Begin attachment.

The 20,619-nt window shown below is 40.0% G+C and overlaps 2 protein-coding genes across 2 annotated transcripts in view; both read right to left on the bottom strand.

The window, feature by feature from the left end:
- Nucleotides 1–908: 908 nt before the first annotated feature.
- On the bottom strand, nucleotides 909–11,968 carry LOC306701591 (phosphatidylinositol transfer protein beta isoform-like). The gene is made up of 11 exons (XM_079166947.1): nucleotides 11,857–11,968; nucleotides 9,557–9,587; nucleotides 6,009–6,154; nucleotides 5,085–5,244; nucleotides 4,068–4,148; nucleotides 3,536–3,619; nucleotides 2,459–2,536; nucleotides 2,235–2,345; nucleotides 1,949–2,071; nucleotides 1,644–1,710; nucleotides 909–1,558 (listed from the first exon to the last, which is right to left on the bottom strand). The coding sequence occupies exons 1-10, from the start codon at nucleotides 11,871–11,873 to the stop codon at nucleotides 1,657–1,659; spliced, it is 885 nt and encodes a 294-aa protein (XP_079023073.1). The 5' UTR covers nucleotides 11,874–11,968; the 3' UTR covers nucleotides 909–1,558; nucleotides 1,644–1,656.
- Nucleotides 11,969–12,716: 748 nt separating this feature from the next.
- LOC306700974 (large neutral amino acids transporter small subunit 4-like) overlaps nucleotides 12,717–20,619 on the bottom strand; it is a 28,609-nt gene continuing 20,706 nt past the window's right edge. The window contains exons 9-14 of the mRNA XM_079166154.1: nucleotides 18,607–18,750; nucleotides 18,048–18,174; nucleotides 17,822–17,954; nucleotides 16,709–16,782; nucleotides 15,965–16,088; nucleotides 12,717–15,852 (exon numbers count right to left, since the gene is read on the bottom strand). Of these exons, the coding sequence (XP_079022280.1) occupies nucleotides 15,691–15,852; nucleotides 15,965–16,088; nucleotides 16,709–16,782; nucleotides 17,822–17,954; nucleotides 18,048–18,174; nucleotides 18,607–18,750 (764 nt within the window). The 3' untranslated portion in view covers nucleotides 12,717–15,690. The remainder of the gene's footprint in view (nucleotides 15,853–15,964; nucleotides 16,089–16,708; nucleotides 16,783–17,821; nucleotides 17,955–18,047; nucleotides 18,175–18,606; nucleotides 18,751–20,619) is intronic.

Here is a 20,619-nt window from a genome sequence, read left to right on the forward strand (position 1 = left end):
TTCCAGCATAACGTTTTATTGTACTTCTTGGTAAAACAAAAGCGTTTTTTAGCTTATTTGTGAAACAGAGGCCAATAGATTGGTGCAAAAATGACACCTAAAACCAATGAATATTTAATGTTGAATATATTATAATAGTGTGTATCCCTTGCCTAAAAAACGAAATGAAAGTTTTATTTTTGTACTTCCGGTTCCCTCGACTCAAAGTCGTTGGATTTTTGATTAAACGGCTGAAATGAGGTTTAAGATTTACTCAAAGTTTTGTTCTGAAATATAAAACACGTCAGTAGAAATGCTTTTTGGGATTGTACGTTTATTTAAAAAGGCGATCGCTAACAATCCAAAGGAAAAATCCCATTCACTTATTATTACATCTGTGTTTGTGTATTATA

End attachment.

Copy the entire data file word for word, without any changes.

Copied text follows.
The 20,619-nt window shown below is 40.0% G+C and overlaps 2 protein-coding genes across 2 annotated transcripts in view; both read right to left on the bottom strand.

The window, feature by feature from the left end:
- Nucleotides 1–908: 908 nt before the first annotated feature.
- On the bottom strand, nucleotides 909–11,968 carry LOC306701591 (phosphatidylinositol transfer protein beta isoform-like). The gene is made up of 11 exons (XM_079166947.1): nucleotides 11,857–11,968; nucleotides 9,557–9,587; nucleotides 6,009–6,154; nucleotides 5,085–5,244; nucleotides 4,068–4,148; nucleotides 3,536–3,619; nucleotides 2,459–2,536; nucleotides 2,235–2,345; nucleotides 1,949–2,071; nucleotides 1,644–1,710; nucleotides 909–1,558 (listed from the first exon to the last, which is right to left on the bottom strand). The coding sequence occupies exons 1-10, from the start codon at nucleotides 11,871–11,873 to the stop codon at nucleotides 1,657–1,659; spliced, it is 885 nt and encodes a 294-aa protein (XP_079023073.1). The 5' UTR covers nucleotides 11,874–11,968; the 3' UTR covers nucleotides 909–1,558; nucleotides 1,644–1,656.
- Nucleotides 11,969–12,716: 748 nt separating this feature from the next.
- LOC306700974 (large neutral amino acids transporter small subunit 4-like) overlaps nucleotides 12,717–20,619 on the bottom strand; it is a 28,609-nt gene continuing 20,706 nt past the window's right edge. The window contains exons 9-14 of the mRNA XM_079166154.1: nucleotides 18,607–18,750; nucleotides 18,048–18,174; nucleotides 17,822–17,954; nucleotides 16,709–16,782; nucleotides 15,965–16,088; nucleotides 12,717–15,852 (exon numbers count right to left, since the gene is read on the bottom strand). Of these exons, the coding sequence (XP_079022280.1) occupies nucleotides 15,691–15,852; nucleotides 15,965–16,088; nucleotides 16,709–16,782; nucleotides 17,822–17,954; nucleotides 18,048–18,174; nucleotides 18,607–18,750 (764 nt within the window). The 3' untranslated portion in view covers nucleotides 12,717–15,690. The remainder of the gene's footprint in view (nucleotides 15,853–15,964; nucleotides 16,089–16,708; nucleotides 16,783–17,821; nucleotides 17,955–18,047; nucleotides 18,175–18,606; nucleotides 18,751–20,619) is intronic.

Here is a 20,619-nt window from a genome sequence, read left to right on the forward strand (position 1 = left end):
TTCCAGCATAACGTTTTATTGTACTTCTTGGTAAAACAAAAGCGTTTTTTAGCTTATTTGTGAAACAGAGGCCAATAGATTGGTGCAAAAATGACACCTAAAACCAATGAATATTTAATGTTGAATATATTATAATAGTGTGTATCCCTTGCCTAAAAAACGAAATGAAAGTTTTATTTTTGTACTTCCGGTTCCCTCGACTCAAAGTCGTTGGATTTTTGATTAAACGGCTGAAATGAGGTTTAAGATTTACTCAAAGTTTTGTTCTGAAATATAAAACACGTCAGTAGAAATGCTTTTTGGGATTGTACGTTTATTTAAAAAGGCGATCGCTAACAATCCAAAGGAAAAATCCCATTCACTTATTATTACATCTGTGTTTGTGTATTATA